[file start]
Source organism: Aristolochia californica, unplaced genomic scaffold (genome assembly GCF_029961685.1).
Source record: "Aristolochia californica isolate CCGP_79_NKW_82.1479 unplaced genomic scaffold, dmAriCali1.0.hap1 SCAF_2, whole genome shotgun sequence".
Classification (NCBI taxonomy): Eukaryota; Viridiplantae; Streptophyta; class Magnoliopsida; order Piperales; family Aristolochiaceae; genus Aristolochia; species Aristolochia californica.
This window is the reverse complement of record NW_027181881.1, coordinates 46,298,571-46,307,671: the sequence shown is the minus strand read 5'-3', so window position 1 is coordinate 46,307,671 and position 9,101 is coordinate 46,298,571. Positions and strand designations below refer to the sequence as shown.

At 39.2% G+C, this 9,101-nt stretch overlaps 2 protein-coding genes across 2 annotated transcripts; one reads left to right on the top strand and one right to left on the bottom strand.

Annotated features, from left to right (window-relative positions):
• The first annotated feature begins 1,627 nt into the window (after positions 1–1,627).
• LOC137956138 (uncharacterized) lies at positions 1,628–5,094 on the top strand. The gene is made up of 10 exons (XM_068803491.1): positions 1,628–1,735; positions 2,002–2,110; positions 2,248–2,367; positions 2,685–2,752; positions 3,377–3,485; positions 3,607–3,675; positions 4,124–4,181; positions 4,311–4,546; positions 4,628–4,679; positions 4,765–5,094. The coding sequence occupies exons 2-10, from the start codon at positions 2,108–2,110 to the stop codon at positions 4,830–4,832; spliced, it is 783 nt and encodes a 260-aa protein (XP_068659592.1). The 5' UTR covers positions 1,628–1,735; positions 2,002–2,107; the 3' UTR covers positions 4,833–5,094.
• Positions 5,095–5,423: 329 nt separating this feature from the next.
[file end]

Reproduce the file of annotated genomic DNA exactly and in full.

Source organism: Aristolochia californica, unplaced genomic scaffold (genome assembly GCF_029961685.1).
Source record: "Aristolochia californica isolate CCGP_79_NKW_82.1479 unplaced genomic scaffold, dmAriCali1.0.hap1 SCAF_2, whole genome shotgun sequence".
Classification (NCBI taxonomy): Eukaryota; Viridiplantae; Streptophyta; class Magnoliopsida; order Piperales; family Aristolochiaceae; genus Aristolochia; species Aristolochia californica.
This window is the reverse complement of record NW_027181881.1, coordinates 46,298,571-46,307,671: the sequence shown is the minus strand read 5'-3', so window position 1 is coordinate 46,307,671 and position 9,101 is coordinate 46,298,571. Positions and strand designations below refer to the sequence as shown.

At 39.2% G+C, this 9,101-nt stretch overlaps 2 protein-coding genes across 2 annotated transcripts; one reads left to right on the top strand and one right to left on the bottom strand.

Annotated features, from left to right (window-relative positions):
• The first annotated feature begins 1,627 nt into the window (after positions 1–1,627).
• LOC137956138 (uncharacterized) lies at positions 1,628–5,094 on the top strand. The gene is made up of 10 exons (XM_068803491.1): positions 1,628–1,735; positions 2,002–2,110; positions 2,248–2,367; positions 2,685–2,752; positions 3,377–3,485; positions 3,607–3,675; positions 4,124–4,181; positions 4,311–4,546; positions 4,628–4,679; positions 4,765–5,094. The coding sequence occupies exons 2-10, from the start codon at positions 2,108–2,110 to the stop codon at positions 4,830–4,832; spliced, it is 783 nt and encodes a 260-aa protein (XP_068659592.1). The 5' UTR covers positions 1,628–1,735; positions 2,002–2,107; the 3' UTR covers positions 4,833–5,094.
• Positions 5,095–5,423: 329 nt separating this feature from the next.